The Smallest Show on Earth – Review

'The Smallest Show on Earth"

Long before the first multiplex was built we enjoyed sitting in our local fleapit watching great movies from the discomfort of a moth-eaten lumpy seat, surrounded by a fug of cigarette smoke.

If you were lucky there would the bonus of a Wurlitzer organ rising from the pit, a second-reeler and a Kia Ora in the interval bought from an usherette standing at the front of the stalls.

Those were the days.

Director, young Thom Southerland, enjoyed the same experiences by watching some classic black and white cinema, from the likes of Ealing or British Lion, and escaping into the wonderful world of the Hollywood musical, though probably on a retro night or via DVD.

He has poured his passion into the charming, whimsical and somewhat sentimental new musical, The Smallest Show On Earth, which opened tonight at the Wycombe Swan, and it shows in every scene.

'The Smallest Show on Earth"

Back in the 1950s the movie of the same name, about a couple striving against the odds to save a shambolic old cinema from closure, featured the cream of British comedy talent including Peter Sellers, Margaret Rutherford and Bernard Miles, with the husband and wife played by Virginia McKenna & Bill Travers.

The stage version comes with the bonus of songs from Irving Berlin. It’s as though Southerland has gathered up his favourite songs and, astonishingly, been given the rights to use them in this show. How lucky can you get?

Names Brian Capron and Liza Goddard play drunken projectionist Percy Quill and eccentric organist and bookkeeper Dorothy Fazackalee but this is very much an ensemble piece with everyone contributing their own moments of magic and romance to the story.

The owner of The Bijou Kinema dies during a drinking competition and the debt-ridden business is left to struggling screenwriter Matt Spenser and his wife Jean.

They’re shocked at the rundown state of the cinema but decide to try and make a go of it, albeit in the short-term, in a face of competition from the luxurious Grand, run by hard-nosed business couple Albert and Ethel Hardcastle.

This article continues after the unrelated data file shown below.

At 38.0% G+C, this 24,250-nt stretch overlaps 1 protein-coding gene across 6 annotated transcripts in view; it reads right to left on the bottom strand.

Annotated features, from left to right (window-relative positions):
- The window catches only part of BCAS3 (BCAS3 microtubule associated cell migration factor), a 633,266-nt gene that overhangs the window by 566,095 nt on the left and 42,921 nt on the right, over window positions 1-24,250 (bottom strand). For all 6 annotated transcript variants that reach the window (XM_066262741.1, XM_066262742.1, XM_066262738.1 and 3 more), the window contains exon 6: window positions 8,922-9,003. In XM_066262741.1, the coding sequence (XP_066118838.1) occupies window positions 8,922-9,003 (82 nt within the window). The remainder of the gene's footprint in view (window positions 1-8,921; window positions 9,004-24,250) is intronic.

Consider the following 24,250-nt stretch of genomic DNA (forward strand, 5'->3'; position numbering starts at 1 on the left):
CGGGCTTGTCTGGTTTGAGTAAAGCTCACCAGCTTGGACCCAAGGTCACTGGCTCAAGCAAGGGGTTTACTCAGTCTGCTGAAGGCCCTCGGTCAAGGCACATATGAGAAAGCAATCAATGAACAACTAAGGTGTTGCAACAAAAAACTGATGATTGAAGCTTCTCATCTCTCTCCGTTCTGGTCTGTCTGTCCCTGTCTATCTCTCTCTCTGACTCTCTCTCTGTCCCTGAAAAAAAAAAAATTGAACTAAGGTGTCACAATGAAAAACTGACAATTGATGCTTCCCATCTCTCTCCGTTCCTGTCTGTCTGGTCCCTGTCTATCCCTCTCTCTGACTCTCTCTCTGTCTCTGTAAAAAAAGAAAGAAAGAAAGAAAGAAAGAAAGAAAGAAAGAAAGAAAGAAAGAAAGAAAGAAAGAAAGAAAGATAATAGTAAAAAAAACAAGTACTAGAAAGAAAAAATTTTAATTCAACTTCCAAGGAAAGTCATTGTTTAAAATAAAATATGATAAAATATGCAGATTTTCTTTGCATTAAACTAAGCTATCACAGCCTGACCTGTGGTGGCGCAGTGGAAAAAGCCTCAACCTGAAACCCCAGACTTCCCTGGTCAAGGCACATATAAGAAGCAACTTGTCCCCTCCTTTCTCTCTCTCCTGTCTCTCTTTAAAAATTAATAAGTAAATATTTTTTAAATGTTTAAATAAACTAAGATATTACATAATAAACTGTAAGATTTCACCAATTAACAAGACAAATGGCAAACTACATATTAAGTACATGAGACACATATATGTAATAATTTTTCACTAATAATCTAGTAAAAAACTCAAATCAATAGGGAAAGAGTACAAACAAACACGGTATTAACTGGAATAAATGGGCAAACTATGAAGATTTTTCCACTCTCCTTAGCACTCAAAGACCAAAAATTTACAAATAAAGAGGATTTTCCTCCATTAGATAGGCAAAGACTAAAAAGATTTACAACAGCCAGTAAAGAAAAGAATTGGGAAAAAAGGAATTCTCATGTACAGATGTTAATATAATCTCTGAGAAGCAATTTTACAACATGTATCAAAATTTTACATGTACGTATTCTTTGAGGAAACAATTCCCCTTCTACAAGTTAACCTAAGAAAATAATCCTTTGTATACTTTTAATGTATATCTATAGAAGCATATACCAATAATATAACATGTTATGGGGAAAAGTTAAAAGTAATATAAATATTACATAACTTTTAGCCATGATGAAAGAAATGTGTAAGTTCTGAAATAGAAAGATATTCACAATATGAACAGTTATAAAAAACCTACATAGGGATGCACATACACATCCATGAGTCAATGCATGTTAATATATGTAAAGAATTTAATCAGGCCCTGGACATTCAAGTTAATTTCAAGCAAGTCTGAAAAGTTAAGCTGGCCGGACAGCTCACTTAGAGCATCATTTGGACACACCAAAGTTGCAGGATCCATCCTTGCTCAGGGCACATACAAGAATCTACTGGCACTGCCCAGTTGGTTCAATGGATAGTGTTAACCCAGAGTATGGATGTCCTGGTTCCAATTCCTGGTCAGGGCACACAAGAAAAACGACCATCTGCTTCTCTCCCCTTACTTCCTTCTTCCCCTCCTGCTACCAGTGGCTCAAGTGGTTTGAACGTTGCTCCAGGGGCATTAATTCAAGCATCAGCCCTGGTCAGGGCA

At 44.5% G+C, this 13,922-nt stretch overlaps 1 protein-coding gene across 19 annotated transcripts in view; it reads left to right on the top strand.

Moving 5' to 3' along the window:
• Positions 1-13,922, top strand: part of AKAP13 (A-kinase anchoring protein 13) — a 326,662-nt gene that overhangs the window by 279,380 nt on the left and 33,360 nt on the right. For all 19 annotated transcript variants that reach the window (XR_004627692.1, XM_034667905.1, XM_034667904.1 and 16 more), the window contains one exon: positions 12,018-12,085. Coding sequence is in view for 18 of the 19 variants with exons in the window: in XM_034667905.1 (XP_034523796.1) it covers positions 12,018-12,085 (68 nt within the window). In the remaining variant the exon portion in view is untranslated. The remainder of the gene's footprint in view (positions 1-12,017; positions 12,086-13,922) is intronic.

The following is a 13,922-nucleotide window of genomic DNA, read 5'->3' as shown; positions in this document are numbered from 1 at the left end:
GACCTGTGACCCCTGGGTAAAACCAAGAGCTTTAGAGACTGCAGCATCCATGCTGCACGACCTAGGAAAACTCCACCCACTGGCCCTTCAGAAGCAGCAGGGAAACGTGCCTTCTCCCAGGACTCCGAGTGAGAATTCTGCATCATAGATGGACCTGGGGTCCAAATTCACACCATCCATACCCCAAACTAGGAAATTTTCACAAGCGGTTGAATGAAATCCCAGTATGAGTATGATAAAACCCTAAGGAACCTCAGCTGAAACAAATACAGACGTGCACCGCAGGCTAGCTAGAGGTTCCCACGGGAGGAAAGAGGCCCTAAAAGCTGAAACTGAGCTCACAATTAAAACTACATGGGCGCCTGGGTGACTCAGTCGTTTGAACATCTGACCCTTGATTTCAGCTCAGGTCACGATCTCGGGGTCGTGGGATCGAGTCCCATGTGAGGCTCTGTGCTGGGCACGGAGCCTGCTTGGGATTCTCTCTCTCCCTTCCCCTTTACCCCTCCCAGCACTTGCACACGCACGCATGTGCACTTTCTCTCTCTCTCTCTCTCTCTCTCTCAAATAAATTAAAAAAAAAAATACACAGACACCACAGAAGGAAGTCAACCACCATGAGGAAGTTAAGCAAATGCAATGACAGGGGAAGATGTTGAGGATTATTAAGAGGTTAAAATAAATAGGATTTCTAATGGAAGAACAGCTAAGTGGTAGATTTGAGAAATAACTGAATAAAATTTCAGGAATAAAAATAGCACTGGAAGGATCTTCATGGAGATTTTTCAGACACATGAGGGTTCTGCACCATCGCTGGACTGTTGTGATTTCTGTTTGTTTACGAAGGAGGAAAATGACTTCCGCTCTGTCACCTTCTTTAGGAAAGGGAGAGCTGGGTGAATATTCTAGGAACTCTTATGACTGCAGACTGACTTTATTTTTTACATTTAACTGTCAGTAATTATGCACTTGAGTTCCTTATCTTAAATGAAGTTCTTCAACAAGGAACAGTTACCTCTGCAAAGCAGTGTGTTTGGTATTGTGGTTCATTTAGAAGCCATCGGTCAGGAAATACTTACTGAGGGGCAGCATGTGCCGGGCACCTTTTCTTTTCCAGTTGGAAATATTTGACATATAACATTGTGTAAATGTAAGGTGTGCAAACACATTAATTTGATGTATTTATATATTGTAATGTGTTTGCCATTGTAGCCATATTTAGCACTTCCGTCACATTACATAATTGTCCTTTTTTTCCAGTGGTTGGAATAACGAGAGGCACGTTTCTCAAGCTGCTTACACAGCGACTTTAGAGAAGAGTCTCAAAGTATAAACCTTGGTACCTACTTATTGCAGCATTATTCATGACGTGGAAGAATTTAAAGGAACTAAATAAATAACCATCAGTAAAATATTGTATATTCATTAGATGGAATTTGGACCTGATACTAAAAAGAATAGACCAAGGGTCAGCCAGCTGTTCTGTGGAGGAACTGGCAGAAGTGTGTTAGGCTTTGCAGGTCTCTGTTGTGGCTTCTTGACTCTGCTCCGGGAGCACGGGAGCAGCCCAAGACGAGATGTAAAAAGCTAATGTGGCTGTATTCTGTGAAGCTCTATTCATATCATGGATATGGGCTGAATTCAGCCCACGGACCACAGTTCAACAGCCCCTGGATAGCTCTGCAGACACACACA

'The Smallest Show on Earth"

Will the underdogs turn the fleapit around and make the Bijou a picture palace? Will Jean and Matt find happiness, will Percy and Dorothy or, in fact, will Dot’s shy film fan son, Tom and the rivals’ daughter Marlene?

Irving Berlin’s music adds to the fantasy, providing segments of glitzy razzle dazzle. The endearing Tom’s Astaire moment, Steppin’ Out, with the lovely Marlene, is simply delightful .

Laura Pitt-Pulford and Hadyn Oakley, as the Spensers, make a lovely, quintessentially English couple, him slightly drippy and her the very essence of efficiency (ain’t it always so?) – and they have the most tremendous voices.

There is admirable support from a charismatic Matthew Crowe as stage-struck young solicitor, Robin, and Sam O’Rourke as the innocent and naïve Tom. Crowe lights up the stage with a megawatt smile and lashings of personality while Mr O’Rourke is entirely credible as the hapless youngster.

Ricky Butt’s scheming Ethel Hardcastle is somewhat clichéd but the nearest thing to a villain in this 1950s melodrama.

The Smallest Show On Earth is quirky and delightfully old-fashioned but refreshing and hugely entertaining.

Running at Wycombe Swan until Saturday, October 24, then touring.

Review Rating
  • The Smallest Show On Earth
4

Summary

The Smallest Show On Earth is quirky, sentimental and delightfully old-fashioned but refreshing and hugely entertaining.

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